This past week, the American Federation of Teachers, one of the U.S.’s largest teacher unions, issued a list detailing specific hedge funds it was urging pension funds to stay away from. The 33-fund compilation, which acts as a blacklist, has some of the hedge fund industry’s biggest names on it, including Carl Icahn, Steve Cohen, David Tepper, and Daniel Loeb.
In the investing world, there’s plenty of drama between hedge fund managers. Take the Bill Ackman-Carl Icahn battle over the legitimacy of Herbalife’s business model, for example. Not as often, though, do we come across a group of organized investors lining up against hedge funds.
Interestingly, that’s just what has happened with the American Federation of Teachers and a proverbial blacklist published this week, urging pension funds to stay away from 33 specific funds.
What’s the AFT’s motivation?
Earlier this week, the AFT president, Randi Weingarten, singled out one hedge fund manager in particular: Dan Loeb, founder of the New York-based hedge fund Third Point.
According to a story by the NYPost a few days ago, Weingarten’s main beef with Loeb is his ties with StudentsFirst, an organization that describes itself as “a grassroots movement to reform America’s public education and keep our best teachers in the classroom.”
More specifically, part of StudentsFirst’s reform package would be to eliminate defined benefit plans for pensioned teachers, among other publicly employed workers.
After Weingarten and the American Federation of Teachers threatened Loeb to show up at a conference in Washington on Thursday, where he had planned to speak with Barry Rosenstein of JANA Partners, as Business Insider reported.
Interestingly, Loeb withdrew from the event yesterday, and according to the Post, his panel’s moderator was Anne Sheehan, the California State Teachers Retirement System’s Director of Corporate Governance. On Loeb’s decision, Sheehan told reporters that she “deeply regret[s] but understand[s].”
What’s the philosophical basis?
On StudentsFirst’s official site, the organization mentions that fiscal problems have forced states to adjust their budget practices, and one way would be to “move from defined benefits to retirement plans that are more sustainable and can be immediately accessed by all teachers.”
Obviously, many AFT union members and one heated Rolling Stone reporter believe that Loeb and any other hedge fund who support a switch away from a defined benefit plan to a self-directed retirement package, in which teachers would not receive a guaranteed payout post-employment, are hypocritical.
As Rolling Stone’s Matt Taibbi so clearly puts it, “Loeb has been soliciting the retirement money of public workers, then turning right around and lobbying for those same workers to lose their benefits.”
Thus is the basis for the blacklist.
Are state pension funds pulling out already?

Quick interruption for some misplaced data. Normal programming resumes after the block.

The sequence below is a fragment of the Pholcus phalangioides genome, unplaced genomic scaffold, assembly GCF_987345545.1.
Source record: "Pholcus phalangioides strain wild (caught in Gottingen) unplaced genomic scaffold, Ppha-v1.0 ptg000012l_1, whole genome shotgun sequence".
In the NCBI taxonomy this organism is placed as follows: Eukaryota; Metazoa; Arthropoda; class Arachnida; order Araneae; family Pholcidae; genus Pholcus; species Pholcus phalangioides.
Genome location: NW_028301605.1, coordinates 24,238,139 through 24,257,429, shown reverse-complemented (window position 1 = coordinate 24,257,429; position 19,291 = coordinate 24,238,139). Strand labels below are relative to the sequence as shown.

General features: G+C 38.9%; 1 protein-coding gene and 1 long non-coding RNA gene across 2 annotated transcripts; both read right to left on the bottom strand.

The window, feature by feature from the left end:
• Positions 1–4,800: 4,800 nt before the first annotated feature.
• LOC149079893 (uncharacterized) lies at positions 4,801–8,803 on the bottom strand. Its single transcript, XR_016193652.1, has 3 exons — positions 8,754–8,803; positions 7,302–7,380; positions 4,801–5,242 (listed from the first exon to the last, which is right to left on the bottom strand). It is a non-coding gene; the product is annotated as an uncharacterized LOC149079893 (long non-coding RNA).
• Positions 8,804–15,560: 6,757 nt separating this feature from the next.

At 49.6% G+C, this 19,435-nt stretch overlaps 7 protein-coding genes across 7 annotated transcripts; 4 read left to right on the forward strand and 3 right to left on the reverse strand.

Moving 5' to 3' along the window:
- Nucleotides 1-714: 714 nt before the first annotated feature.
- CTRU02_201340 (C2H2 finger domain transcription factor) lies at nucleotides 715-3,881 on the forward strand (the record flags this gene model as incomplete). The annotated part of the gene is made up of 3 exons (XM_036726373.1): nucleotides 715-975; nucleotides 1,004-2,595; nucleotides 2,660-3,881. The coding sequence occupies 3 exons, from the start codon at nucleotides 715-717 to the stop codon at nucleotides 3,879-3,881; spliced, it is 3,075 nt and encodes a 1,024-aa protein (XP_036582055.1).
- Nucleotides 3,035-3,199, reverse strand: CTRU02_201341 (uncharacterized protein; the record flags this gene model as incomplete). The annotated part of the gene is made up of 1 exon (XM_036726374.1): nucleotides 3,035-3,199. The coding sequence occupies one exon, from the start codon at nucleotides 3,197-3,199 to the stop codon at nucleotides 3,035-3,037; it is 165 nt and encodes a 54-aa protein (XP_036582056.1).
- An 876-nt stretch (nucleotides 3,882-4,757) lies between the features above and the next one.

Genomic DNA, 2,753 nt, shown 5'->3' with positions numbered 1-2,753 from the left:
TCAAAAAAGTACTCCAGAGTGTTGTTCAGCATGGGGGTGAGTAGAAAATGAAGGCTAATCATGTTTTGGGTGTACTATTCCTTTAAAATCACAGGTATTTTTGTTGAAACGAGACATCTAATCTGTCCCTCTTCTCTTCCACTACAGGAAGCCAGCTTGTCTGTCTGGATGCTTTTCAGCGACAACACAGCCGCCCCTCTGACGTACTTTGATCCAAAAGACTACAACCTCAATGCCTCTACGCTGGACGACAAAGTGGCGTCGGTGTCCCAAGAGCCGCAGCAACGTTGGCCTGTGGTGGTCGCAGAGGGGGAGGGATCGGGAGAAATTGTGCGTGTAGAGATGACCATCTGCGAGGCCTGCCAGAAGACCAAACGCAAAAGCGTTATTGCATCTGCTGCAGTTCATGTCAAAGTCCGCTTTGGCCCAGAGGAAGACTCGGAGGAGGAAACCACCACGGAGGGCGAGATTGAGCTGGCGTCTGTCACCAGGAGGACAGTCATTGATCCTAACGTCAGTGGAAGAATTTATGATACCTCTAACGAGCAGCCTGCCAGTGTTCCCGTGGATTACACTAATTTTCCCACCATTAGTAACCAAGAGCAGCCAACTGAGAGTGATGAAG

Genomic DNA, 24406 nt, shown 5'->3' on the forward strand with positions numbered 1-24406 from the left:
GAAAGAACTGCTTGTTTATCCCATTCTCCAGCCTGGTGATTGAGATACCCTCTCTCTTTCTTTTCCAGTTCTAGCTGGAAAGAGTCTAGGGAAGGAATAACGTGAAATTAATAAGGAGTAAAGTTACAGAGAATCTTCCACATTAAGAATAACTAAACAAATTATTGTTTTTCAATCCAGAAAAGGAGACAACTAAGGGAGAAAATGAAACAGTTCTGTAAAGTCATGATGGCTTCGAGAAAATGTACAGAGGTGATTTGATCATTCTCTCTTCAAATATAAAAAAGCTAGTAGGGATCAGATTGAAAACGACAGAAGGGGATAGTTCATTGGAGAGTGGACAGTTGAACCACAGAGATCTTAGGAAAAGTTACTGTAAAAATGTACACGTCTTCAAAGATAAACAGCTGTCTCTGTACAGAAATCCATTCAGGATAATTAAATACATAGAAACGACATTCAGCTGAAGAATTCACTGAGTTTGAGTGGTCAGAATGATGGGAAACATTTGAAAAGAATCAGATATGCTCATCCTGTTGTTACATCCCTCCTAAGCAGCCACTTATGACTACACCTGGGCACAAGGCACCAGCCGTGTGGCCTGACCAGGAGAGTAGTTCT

According to the Post, the Illinois State Board of Investment, with more than $12 billion in assets, uses the services of EnTrust Capital, which has invested over $30 million of the ISBI’s money in Loeb’s hedge fund. In a letter to EnTrust (acquired via the Post), the ISBI’s Executive Director, William Atwood, wrote the following:
“It would be troubling and embarrassing to now find that one of the firms retained by Entrust on [our] behalf is using the fees paid by [our] participants to work against their interests.”
It is also rumored that the Ohio Public Employees Retirement System has a similar beef, the Post’s sources say.
What’s the reality?
This thought process is sensible, and with an estimated $800 billion in AFT funds nationwide, pension funds will always be one of the largest clients invested in the hedge fund industry. In other words, their thoughts matter.
In some critics’ eyes, it may be troubling to see the ISBI, Weingarten, and other players in the pension fund industry to have what seems like a short-sighted argument. After all, if Loeb, StudentsFirst, and the rest of the opposition says that a defined contribution will save state governments money in the long run, it has to be true, right?
According to a study by the Teachers’ Retirement System of the State of Illinois, the largest of the state’s five pension systems, this line of thinking is incorrect.
In the Illinois TRS’s breakdown, it is mentioned that “changeover costs to a new defined contribution plan would be significant,” an additional barrier that many supporters of StudentsFirst likely have not considered.
Even more importantly, the Illinois TRS reports, “In fiscal year 2006, the expense ratio of TRS was about 0.30 percent of assets; the average expense ratio of a private sector “target-date” defined contribution retirement fund was 1.29 percent, or 4.3 times higher.”
Another comparison from FY2004 indicates a similar multiplicative of about 4.7 times.
Asset diversification is also an issue in a move away from defined benefit plans, to their contribution-based counterparts, which “typically do not include real estate and private markets, assets that each earned over 20 percent last year,” according to TRS sources.
Who else is on the blacklist besides Loeb and Third Point?